The JOBS Act's elevation of the registration threshold under the Exchange Act from 500 to 2,000 shareholders of record will also have implications for private investment companies relying on Section 3(c)(7) of the 1940 Act, which at present has only two requirements: (a) that there be no "public offering" and (b) that offers and sales of securities be made only to qualified purchasers.  Although there is no stated limit to the number of shareholders in a Section 3(c)(7) fund, the issuers of such funds have traditionally observed a 500-shareholder ceiling to avoid the registration requirements of the Exchange Act.  Thus the elevated threshold for registration under the Exchange Act will effectively increase the number of potential shareholders in a Section 3(c)(7) fund from 500 to 2,000.

JOBS Act Effective Dates

While the JOBS Act's amendments establishing the so-called "on-ramp" to IPOs for emerging growth companies will take effect upon enactment, the other provisions of the JOBS Act will require extensive rulemaking by the SEC.  The JOBS Act sets a tight deadline—90 days—for the SEC to amend Rules 506 and 144A to remove the prohibitions against general solicitation and advertising in private offerings pursuant to those rules.  The SEC has a longer period—270 days—to make new rules to implement the JOBS Act's crowdfunding exemption, which is still an ambitious timeline.  The SEC must also amend Regulation A for the new $50 million limit and revise its regulations in accordance with the JOBS Act's higher Exchange Act registration thresholds, but the Act specifies no deadlines for the SEC to implement these changes.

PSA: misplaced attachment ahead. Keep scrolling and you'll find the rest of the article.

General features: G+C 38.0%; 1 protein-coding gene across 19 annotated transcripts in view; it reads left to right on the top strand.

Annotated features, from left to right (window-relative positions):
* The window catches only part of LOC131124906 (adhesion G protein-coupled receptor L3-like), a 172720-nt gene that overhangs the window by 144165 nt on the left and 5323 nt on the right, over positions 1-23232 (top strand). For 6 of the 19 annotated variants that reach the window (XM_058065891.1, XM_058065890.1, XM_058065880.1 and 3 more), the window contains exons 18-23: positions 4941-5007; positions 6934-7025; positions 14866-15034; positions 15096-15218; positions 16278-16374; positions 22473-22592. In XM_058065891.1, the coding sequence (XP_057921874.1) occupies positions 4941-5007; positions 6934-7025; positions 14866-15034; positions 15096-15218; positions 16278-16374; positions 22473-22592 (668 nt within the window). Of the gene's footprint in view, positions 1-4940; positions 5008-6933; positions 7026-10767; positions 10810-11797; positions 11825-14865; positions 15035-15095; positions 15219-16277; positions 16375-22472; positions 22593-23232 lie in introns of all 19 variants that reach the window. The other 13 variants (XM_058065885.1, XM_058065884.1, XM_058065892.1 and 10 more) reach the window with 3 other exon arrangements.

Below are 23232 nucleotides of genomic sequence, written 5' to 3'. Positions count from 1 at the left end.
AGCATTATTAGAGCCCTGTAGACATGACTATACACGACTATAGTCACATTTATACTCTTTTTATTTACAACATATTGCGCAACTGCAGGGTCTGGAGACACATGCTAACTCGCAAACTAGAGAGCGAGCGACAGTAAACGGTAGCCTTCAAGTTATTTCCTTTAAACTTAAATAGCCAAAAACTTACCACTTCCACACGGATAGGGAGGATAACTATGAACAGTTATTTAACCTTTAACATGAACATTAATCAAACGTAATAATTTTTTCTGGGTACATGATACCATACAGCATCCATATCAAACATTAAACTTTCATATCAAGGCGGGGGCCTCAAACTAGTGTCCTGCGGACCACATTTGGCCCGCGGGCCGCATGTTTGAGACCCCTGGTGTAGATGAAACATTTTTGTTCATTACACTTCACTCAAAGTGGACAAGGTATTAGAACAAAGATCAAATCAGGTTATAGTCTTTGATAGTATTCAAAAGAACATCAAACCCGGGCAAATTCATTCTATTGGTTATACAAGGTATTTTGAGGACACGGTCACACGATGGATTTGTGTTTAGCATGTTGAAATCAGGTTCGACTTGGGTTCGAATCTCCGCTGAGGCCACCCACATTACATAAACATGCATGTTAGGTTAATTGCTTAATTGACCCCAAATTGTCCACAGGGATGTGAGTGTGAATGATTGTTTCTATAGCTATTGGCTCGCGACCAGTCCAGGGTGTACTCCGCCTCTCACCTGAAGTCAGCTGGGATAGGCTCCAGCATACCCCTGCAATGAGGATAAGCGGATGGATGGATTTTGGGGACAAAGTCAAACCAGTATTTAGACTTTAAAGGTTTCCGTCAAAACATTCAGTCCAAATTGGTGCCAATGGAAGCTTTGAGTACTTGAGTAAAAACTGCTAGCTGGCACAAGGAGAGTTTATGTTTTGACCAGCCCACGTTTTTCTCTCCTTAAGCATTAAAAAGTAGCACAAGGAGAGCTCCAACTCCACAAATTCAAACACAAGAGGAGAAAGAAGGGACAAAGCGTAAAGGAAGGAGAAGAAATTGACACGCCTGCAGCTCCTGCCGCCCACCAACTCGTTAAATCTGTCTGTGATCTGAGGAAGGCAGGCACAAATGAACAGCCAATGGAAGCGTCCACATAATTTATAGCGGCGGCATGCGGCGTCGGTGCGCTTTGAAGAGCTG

Additional Information

You can find the full text of the JOBS Act at  You can find discussions of other recent cases, laws, regulations, and rule proposals of interest to public companies on our website.

© 2012 Perkins Coie LLP